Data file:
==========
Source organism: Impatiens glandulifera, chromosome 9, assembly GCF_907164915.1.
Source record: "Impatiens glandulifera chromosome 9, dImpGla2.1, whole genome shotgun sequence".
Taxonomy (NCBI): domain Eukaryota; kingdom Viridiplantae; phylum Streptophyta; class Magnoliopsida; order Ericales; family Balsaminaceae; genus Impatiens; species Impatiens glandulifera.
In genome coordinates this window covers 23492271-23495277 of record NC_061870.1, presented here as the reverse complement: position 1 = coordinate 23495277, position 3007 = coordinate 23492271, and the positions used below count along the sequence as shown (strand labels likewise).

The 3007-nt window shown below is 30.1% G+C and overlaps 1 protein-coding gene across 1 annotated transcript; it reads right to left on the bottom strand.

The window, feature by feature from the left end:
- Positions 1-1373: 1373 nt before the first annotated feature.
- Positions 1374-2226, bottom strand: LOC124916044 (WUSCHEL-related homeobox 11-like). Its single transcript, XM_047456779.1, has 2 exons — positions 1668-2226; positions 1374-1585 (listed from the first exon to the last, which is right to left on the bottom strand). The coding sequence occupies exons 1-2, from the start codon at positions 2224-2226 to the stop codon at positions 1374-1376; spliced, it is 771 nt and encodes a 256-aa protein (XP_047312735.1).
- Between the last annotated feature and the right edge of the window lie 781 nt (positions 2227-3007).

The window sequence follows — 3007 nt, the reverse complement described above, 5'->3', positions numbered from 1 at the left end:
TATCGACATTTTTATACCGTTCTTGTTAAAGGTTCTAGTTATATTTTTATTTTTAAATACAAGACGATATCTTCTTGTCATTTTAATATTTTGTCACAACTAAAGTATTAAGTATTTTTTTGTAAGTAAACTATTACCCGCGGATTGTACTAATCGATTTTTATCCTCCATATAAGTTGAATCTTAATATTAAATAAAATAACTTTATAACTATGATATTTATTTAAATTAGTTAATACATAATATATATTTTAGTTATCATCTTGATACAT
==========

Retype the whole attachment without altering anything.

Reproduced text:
Source organism: Impatiens glandulifera, chromosome 9, assembly GCF_907164915.1.
Source record: "Impatiens glandulifera chromosome 9, dImpGla2.1, whole genome shotgun sequence".
Taxonomy (NCBI): domain Eukaryota; kingdom Viridiplantae; phylum Streptophyta; class Magnoliopsida; order Ericales; family Balsaminaceae; genus Impatiens; species Impatiens glandulifera.
In genome coordinates this window covers 23492271-23495277 of record NC_061870.1, presented here as the reverse complement: position 1 = coordinate 23495277, position 3007 = coordinate 23492271, and the positions used below count along the sequence as shown (strand labels likewise).

The 3007-nt window shown below is 30.1% G+C and overlaps 1 protein-coding gene across 1 annotated transcript; it reads right to left on the bottom strand.

The window, feature by feature from the left end:
- Positions 1-1373: 1373 nt before the first annotated feature.
- Positions 1374-2226, bottom strand: LOC124916044 (WUSCHEL-related homeobox 11-like). Its single transcript, XM_047456779.1, has 2 exons — positions 1668-2226; positions 1374-1585 (listed from the first exon to the last, which is right to left on the bottom strand). The coding sequence occupies exons 1-2, from the start codon at positions 2224-2226 to the stop codon at positions 1374-1376; spliced, it is 771 nt and encodes a 256-aa protein (XP_047312735.1).
- Between the last annotated feature and the right edge of the window lie 781 nt (positions 2227-3007).

The window sequence follows — 3007 nt, the reverse complement described above, 5'->3', positions numbered from 1 at the left end:
TATCGACATTTTTATACCGTTCTTGTTAAAGGTTCTAGTTATATTTTTATTTTTAAATACAAGACGATATCTTCTTGTCATTTTAATATTTTGTCACAACTAAAGTATTAAGTATTTTTTTGTAAGTAAACTATTACCCGCGGATTGTACTAATCGATTTTTATCCTCCATATAAGTTGAATCTTAATATTAAATAAAATAACTTTATAACTATGATATTTATTTAAATTAGTTAATACATAATATATATTTTAGTTATCATCTTGATACAT